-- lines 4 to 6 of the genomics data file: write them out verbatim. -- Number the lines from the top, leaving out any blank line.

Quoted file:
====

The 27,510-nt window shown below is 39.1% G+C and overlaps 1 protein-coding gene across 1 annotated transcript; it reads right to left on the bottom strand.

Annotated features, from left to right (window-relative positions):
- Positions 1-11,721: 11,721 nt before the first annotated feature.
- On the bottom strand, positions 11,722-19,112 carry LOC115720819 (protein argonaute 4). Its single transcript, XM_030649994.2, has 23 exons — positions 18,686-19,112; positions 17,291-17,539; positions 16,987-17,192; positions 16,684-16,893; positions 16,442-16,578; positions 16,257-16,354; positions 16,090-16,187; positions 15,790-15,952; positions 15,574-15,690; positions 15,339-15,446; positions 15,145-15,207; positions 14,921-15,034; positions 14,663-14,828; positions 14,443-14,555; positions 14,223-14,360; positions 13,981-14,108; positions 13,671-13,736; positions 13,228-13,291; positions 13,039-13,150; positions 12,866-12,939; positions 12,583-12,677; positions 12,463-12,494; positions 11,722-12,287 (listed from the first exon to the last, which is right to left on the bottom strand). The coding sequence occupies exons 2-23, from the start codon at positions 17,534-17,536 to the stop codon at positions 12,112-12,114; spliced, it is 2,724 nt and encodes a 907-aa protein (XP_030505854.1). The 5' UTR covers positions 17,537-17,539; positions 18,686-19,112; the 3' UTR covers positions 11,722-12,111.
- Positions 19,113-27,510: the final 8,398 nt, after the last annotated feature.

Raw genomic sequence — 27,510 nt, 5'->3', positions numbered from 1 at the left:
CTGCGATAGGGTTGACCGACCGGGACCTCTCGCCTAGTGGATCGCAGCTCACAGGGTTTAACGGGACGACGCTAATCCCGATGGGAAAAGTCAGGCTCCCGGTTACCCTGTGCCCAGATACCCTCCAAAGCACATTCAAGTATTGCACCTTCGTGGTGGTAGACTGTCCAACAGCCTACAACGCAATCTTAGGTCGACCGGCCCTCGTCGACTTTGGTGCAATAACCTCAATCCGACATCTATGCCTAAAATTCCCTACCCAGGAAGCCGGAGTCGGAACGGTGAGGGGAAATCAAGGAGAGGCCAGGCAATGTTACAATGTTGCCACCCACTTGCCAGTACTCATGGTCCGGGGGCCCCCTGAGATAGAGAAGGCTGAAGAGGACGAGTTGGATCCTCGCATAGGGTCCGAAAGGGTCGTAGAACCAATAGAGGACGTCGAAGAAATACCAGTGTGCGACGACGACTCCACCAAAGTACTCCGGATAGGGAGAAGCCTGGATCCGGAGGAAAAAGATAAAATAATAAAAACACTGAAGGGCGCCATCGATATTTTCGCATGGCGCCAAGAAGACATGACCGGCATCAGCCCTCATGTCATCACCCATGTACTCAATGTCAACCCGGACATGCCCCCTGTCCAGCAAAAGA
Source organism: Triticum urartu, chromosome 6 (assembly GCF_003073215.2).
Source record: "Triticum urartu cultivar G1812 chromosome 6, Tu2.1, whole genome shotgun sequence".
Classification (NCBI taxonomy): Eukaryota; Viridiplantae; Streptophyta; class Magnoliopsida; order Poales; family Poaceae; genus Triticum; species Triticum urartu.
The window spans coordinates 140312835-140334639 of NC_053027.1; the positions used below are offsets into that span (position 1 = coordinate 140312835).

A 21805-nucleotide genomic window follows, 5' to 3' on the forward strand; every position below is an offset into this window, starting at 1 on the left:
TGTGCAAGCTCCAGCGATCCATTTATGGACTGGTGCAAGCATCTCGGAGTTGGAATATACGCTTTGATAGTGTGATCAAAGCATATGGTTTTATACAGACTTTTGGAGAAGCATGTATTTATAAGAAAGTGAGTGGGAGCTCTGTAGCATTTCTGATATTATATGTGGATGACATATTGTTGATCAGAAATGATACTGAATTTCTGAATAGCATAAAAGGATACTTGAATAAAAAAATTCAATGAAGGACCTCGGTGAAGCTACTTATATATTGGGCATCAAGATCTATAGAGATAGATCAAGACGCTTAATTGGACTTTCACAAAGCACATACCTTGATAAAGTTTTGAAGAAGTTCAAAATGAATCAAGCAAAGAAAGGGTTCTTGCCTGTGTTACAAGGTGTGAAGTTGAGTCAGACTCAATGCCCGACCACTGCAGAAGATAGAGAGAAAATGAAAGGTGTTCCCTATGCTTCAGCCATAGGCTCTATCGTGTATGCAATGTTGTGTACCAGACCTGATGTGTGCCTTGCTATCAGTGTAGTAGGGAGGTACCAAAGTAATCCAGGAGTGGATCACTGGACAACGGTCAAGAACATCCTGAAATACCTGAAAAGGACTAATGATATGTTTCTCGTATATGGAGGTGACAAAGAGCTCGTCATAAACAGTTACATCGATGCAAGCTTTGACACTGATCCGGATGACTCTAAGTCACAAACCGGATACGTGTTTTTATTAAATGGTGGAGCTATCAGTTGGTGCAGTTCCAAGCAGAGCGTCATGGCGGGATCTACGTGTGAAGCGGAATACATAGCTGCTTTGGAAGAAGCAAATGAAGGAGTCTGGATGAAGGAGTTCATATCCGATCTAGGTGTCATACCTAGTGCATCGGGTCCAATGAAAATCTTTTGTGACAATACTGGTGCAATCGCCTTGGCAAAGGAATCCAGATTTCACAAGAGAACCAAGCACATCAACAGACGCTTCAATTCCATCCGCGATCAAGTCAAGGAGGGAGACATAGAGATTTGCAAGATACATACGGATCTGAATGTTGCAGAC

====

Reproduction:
- On the bottom strand, positions 11,722-19,112 carry LOC115720819 (protein argonaute 4). Its single transcript, XM_030649994.2, has 23 exons — positions 18,686-19,112; positions 17,291-17,539; positions 16,987-17,192; positions 16,684-16,893; positions 16,442-16,578; positions 16,257-16,354; positions 16,090-16,187; positions 15,790-15,952; positions 15,574-15,690; positions 15,339-15,446; positions 15,145-15,207; positions 14,921-15,034; positions 14,663-14,828; positions 14,443-14,555; positions 14,223-14,360; positions 13,981-14,108; positions 13,671-13,736; positions 13,228-13,291; positions 13,039-13,150; positions 12,866-12,939; positions 12,583-12,677; positions 12,463-12,494; positions 11,722-12,287 (listed from the first exon to the last, which is right to left on the bottom strand). The coding sequence occupies exons 2-23, from the start codon at positions 17,534-17,536 to the stop codon at positions 12,112-12,114; spliced, it is 2,724 nt and encodes a 907-aa protein (XP_030505854.1). The 5' UTR covers positions 17,537-17,539; positions 18,686-19,112; the 3' UTR covers positions 11,722-12,111.
- Positions 19,113-27,510: the final 8,398 nt, after the last annotated feature.

Raw genomic sequence — 27,510 nt, 5'->3', positions numbered from 1 at the left: